All palpably true. Then he dresses it all up in a cartoon pastiche that would fit the New Yorker to a tee:

And very nice too.

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Filed under Presidential Election, reading, US politics

Update on the guilt pile

No: it isn’t significantly reduced.

Things went into something of a deep groove as Malcolm ploughed through:


Together these are 1200+ pages, exhausting, exhaustive accounts of half-a-decade of human tragedy, human misery, human malevolence, and a modicum of human and humane muddling-through. They are damned hard work: Malcolm will testify to that — but they are essential to the period, and major works of historiography. Kershaw has never been Malcolm’s favourite history writer— not because he fails in any way as a historian; more because his prose lacks a certain “lightness of touch”. MacDonogh is gruelling, because — if anything — the horrors of the aftermath should be anticlimactic — and his methodical analysis of how the Poles took revenge on German refugees (among many other horrors) is disgustingly enlightening.

For a month they kept Malcolm off the hard stuff.

As a result he made several resorts to lighter stuff. Allow him to celebrate a few:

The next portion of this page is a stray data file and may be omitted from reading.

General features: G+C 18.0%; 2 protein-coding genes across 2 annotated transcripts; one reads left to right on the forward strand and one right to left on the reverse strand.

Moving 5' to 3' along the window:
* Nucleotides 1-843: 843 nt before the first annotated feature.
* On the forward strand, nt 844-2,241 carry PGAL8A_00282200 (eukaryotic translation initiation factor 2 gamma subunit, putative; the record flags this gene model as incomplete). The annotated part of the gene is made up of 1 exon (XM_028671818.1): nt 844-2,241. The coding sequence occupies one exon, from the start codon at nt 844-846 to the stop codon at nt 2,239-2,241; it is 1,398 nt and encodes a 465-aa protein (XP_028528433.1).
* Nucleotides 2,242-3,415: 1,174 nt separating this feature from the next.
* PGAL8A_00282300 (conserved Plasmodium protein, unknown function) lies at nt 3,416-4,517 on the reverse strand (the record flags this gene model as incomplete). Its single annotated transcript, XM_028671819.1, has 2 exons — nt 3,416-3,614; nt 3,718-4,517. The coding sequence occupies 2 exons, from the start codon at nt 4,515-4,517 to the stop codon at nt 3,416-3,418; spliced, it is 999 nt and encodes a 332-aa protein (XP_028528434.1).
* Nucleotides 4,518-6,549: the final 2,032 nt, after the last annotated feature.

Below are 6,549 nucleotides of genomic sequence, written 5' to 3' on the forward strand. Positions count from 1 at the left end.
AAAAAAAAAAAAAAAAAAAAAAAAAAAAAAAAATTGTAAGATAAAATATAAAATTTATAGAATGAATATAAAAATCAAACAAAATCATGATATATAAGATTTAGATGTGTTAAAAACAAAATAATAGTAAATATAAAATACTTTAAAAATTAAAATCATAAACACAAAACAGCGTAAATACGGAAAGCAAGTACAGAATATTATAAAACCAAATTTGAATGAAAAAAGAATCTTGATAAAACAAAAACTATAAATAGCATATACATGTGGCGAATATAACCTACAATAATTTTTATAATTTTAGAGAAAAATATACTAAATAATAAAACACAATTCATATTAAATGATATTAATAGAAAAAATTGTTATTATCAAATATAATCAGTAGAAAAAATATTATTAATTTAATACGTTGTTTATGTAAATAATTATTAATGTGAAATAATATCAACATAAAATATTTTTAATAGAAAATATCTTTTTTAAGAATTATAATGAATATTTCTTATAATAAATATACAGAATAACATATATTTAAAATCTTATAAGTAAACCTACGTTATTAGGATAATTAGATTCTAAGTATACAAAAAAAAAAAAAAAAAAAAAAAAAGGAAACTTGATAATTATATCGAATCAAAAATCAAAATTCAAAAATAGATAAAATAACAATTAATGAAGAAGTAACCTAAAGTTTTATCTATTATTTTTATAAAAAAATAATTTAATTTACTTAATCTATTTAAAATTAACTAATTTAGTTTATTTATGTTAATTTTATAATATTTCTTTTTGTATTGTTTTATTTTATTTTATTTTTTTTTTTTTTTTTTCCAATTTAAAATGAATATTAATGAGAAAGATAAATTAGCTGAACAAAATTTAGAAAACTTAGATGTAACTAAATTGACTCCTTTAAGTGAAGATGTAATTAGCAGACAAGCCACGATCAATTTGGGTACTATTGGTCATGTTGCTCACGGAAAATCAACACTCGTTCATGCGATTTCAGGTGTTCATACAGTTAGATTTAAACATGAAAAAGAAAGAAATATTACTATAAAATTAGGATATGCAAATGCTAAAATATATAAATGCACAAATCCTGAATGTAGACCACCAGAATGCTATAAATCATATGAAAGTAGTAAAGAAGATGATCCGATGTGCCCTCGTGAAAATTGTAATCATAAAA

The delight of the late summer has been discovering the Bryant and May sequence — so delightful that Malcolm is buying them in hard back and pre-publication. There’s a graphic novel, The Casebook of Bryant & May No.1, due shortly (and already overdue). Somewhere down the tracks under Kings Cross Bryant & May and the Bleeding Heart is promised to be heading our way. If there isn’t a specific sub-genre of London sepia-noir, Fowler is inventing it. Beyond that, Fowler has one of the better author-websites around.

Incidently, Fowler’s not-quite-unpolitical asides are gems in themselves.

Malcolm has been with Ms Davis ever since he hit upon The Silver Pigs, the first of her Marcus Didius Falco series. That, he realises with a recognition of age, was over two decades ago. We reached number twenty with Nemesis.

Actually, Malcolm now recognises he backtracked to Lindsey Davis’s first Roman effort with The Course of Honour, a sentimental account of the relationship of the Emperor Vespasian and his long-standing mistress, the former slave, Antonia Caenis. He was less enamoured of this one.